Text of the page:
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The Violence of the Lamb: Revelation’s Imagery

Walter D. Zorn
Professor Emeritus of Old Testament
Lincoln Christian University


Wrath is often accompanied by violent action no matter its source. Revelation presents “the Lamb as having been slaughtered” acting as “the Lion of the tribe of Judah, the Root of David” (Rev 5:5) who conquers. The Lamb conquers by being slaughtered by Evil (the cross)! Yet, the Lamb still stands (the resurrection, exaltation, and enthronement). Throughout Revelation, the “violence” of the Lamb surges forth in judgment against both “cowardly” and “faithless” Christians (the Letters to the Seven Churches). It also stands against the evil entities (dragon, two beasts) behind an evil, totalitarian government that persecutes and even martyrs Christians because of their testimony concerning Jesus. The “military imagery” throughout Revelation is ultimately fulfilled in the Lamb’s violent casting of those who follow the beasts and beastly governments into the “lake of fire and sulfur.” Only the Lamb can open the seven seals unleashing seven trumpets and ultimately seven bowls of wrath. In the end the “Lamb” (Suffering Servant), as a victorious “Lion” (Davidic Messiah), is found to be “trustworthy and true” (Rev 19:11).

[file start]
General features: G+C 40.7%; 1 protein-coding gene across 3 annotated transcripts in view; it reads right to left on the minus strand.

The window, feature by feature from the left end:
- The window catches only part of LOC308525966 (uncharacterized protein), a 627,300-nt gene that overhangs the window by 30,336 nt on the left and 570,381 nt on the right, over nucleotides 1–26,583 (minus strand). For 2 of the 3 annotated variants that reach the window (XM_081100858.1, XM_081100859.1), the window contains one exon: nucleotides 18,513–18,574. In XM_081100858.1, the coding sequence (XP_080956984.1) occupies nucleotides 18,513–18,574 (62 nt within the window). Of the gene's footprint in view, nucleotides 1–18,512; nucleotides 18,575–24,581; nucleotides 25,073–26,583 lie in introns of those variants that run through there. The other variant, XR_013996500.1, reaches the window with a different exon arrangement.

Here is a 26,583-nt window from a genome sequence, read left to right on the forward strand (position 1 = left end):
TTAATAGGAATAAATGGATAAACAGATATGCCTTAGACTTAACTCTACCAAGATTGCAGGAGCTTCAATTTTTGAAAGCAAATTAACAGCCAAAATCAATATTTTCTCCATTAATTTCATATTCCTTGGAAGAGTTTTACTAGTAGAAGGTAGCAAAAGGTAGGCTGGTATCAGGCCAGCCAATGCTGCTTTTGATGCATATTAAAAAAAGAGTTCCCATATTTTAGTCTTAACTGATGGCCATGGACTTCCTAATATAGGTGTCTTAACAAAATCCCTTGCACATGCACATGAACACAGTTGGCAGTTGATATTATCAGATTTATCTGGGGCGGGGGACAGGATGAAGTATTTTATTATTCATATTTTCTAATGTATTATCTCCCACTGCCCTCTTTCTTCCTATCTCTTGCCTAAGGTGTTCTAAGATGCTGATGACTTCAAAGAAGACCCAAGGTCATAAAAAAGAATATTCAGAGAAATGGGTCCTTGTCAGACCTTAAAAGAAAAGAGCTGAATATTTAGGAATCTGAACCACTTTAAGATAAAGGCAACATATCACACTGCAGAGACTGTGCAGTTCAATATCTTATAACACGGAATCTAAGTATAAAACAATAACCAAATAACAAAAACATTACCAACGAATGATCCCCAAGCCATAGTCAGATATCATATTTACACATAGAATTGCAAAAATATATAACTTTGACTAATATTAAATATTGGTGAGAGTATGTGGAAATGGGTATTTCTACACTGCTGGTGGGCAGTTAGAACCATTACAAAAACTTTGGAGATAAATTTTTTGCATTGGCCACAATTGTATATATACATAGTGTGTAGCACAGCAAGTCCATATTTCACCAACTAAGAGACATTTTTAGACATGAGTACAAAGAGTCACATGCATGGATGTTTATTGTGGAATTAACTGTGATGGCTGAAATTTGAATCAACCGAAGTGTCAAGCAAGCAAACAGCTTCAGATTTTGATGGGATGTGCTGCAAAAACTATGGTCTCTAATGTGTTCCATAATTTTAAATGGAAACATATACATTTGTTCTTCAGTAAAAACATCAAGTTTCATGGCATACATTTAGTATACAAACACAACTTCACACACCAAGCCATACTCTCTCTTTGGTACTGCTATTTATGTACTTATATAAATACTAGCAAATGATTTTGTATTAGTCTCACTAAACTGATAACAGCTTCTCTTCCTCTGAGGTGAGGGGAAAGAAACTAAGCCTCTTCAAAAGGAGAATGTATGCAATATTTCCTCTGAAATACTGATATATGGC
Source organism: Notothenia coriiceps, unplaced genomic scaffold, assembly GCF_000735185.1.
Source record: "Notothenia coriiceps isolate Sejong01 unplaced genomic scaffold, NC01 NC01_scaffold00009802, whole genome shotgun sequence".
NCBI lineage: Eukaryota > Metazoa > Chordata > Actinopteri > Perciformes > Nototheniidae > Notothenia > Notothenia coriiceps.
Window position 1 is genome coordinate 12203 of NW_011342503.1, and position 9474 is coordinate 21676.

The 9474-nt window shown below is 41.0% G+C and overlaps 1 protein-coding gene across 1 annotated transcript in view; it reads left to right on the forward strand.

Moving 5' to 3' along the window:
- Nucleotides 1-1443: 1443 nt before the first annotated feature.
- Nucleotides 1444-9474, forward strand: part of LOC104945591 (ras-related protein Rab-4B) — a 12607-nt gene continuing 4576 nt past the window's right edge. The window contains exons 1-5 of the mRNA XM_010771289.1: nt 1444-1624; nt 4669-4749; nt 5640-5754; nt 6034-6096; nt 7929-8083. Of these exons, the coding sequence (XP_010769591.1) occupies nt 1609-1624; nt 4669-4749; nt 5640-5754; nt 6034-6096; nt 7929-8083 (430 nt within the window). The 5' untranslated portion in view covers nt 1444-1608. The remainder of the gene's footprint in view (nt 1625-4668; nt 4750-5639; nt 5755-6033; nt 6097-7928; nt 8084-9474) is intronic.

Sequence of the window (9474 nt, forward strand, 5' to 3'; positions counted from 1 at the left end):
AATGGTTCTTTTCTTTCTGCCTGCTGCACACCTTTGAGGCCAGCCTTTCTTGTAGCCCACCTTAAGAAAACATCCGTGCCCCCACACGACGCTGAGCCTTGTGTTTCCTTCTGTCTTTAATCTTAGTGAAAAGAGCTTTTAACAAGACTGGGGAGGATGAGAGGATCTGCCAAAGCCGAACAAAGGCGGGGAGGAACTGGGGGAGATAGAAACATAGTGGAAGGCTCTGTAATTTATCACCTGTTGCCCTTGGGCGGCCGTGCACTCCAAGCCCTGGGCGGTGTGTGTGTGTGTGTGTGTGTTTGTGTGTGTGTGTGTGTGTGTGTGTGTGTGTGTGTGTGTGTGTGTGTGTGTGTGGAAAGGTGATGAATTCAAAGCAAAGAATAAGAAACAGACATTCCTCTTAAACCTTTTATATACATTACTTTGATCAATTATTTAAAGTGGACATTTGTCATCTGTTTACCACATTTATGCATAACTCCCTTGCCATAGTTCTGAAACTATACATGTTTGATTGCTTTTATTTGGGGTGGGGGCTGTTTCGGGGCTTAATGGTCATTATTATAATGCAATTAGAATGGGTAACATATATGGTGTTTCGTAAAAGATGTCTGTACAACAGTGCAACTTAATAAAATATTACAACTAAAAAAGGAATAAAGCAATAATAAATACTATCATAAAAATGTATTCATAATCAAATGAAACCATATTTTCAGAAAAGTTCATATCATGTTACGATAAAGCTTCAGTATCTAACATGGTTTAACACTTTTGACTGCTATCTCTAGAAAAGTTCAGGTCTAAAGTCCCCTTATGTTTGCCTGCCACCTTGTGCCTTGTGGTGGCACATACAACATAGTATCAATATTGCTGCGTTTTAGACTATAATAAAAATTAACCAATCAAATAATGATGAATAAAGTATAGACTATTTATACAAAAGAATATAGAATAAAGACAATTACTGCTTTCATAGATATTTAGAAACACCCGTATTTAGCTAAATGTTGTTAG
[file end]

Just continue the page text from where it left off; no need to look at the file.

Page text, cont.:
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Volume 26 Issue 1

Current Issue:
VOLUME 26, No. 1
Spring 2023



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